This helps to explain why it is so easy to become attached to anything that helps you get through a traumatic event: your brain associates that thing or person with safety. So, when an abusive person decides to comfort you or apologize—even for a trauma they, themselves, put you through—your brain latches on to the positive reinforcement rather than thinks through the long-term effects of staying with the abuser.

“There is an intense connection due to the fact that there is a strong hormonal connection between the abuser and the victim. The feeling is that you need the other person in order to survive.” —Jimanekia Eborn

Cycles of abuse and manipulation also sometimes result in a chemical bond between the abuser and the victim, says Jimanekia Eborn, a sex educator who specializes in trauma. Hormones bond people in relationships, but in abusive unions, these chemicals aren’t properly regulated. The brain can become so overexposed to some of these hormones—like oxytocin, the cuddle hormone, and dopamine, the “feel-good” hormone associated with cravings and motivation—that it actually becomes chemically dependent on them. As a result, even when someone treats you poorly time after time, your brain won’t want to leave because it felt so wonderful when they were nice to you.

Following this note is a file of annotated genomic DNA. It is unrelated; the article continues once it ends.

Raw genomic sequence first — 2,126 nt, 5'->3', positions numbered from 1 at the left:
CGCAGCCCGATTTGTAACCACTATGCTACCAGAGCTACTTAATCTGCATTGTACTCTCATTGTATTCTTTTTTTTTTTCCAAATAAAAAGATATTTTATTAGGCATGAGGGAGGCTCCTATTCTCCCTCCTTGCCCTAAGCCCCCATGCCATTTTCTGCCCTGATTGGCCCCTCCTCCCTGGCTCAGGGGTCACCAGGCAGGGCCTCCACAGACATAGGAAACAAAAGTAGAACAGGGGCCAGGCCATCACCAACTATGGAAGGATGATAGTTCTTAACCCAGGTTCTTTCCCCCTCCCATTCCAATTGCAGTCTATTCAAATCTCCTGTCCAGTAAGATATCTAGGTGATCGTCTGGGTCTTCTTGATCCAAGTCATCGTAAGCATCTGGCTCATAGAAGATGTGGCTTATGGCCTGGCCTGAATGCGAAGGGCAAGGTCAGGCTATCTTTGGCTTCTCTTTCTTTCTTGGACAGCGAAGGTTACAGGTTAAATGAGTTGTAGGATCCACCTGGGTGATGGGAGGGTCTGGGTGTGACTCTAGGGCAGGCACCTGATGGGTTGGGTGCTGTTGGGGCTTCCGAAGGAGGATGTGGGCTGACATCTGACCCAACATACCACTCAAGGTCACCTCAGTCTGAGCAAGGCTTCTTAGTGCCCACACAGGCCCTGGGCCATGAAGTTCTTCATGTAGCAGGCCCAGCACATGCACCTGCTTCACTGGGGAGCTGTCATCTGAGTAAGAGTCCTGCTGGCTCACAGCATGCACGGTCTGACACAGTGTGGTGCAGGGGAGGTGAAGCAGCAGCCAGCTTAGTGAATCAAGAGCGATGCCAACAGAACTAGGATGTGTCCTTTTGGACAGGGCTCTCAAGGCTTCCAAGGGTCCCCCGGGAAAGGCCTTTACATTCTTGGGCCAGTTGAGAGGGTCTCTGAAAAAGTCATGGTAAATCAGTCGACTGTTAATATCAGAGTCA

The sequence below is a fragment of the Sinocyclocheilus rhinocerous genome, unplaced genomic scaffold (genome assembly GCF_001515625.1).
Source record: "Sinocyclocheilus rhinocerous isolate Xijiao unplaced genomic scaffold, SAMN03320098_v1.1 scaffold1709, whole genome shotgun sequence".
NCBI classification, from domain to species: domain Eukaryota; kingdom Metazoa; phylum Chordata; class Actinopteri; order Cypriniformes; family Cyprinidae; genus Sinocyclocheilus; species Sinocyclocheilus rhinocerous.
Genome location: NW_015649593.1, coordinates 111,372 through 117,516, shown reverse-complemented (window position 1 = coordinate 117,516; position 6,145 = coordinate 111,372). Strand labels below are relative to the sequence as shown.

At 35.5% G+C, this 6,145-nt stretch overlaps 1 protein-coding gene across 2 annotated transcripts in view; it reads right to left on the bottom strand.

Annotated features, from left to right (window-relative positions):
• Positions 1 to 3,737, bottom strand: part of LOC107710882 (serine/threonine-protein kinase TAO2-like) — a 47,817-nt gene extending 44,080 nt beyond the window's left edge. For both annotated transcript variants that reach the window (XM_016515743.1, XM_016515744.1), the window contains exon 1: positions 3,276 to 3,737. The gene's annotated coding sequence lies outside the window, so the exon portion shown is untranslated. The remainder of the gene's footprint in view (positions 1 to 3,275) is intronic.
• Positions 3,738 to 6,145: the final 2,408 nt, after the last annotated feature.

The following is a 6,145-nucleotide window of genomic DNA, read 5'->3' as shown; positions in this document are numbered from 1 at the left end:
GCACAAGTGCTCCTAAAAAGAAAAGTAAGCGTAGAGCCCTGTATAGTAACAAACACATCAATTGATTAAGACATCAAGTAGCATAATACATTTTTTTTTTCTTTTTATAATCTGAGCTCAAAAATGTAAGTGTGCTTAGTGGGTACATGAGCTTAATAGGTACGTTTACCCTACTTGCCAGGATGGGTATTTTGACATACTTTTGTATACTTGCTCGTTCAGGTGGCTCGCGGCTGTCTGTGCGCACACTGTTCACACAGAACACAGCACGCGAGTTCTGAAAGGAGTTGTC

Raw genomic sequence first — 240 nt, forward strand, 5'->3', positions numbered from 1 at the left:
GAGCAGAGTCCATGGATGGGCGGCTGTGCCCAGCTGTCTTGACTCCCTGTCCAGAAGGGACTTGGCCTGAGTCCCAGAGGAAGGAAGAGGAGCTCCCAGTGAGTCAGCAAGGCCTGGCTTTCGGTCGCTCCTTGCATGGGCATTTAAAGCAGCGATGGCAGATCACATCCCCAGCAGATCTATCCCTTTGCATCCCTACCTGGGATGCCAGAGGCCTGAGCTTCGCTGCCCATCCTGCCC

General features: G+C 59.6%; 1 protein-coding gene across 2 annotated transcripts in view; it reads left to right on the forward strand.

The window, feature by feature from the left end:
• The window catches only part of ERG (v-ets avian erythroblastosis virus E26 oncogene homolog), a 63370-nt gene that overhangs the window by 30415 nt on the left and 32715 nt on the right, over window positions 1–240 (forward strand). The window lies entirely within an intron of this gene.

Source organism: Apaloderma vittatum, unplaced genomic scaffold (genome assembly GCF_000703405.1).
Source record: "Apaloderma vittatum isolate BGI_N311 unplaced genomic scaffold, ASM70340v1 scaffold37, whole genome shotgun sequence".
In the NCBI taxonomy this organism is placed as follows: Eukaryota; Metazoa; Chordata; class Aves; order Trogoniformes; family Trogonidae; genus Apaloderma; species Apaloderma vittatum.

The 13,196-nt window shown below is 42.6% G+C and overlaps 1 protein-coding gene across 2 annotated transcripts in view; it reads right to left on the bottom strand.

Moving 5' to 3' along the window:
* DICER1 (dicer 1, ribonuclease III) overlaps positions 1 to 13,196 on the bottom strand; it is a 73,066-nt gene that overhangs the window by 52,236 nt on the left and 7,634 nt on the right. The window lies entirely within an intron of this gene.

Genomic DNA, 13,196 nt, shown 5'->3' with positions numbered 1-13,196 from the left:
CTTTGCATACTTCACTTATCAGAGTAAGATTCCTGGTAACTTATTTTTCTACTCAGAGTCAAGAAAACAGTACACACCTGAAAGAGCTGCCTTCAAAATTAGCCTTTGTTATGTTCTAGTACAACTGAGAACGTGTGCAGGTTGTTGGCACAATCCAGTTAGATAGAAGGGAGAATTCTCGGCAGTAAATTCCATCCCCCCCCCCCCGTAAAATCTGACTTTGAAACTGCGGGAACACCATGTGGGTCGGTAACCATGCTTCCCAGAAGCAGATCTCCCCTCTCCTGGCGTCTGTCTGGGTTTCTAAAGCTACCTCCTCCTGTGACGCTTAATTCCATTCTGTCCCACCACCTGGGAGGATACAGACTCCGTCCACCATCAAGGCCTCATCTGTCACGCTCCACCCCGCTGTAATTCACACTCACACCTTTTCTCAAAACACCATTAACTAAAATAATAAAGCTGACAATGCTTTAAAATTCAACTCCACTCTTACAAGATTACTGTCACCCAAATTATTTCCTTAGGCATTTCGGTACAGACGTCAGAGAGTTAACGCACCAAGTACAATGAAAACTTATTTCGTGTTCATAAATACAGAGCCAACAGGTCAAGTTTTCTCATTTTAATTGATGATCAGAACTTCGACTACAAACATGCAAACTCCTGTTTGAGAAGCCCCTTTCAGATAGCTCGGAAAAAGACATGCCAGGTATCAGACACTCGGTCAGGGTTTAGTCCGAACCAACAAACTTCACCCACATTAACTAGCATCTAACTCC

“There is an intense connection due to the fact that there is a strong hormonal connection between the abuser and the victim,” Eborn says. “The feeling is that you need the other person in order to survive.”

How the COVID-19 pandemic can contribute to trauma bonding

The pandemic itself is causing a form of collective trauma, Dr. Powell says, because there’s a very real threat of death or long-term disability from just leaving your house. To survive this threat, we’ve isolated without seeing friends or family for weeks or months at a time, but since, as she says, “that is not how humans are designed to operate,” the dynamic has allowed for trauma bonding relationships to crop up.

For those looking for a partner, when they find a connection, the relationship can become serious very quickly, in part because the easiest and safest way to see someone during the pandemic is to live with them. “When we’re in a trauma state, we’re profoundly vulnerable,” Dr. Powell says. And in the case of developing new relationships during this time, we might not reinforce the boundaries that we usually would when we first start dating someone.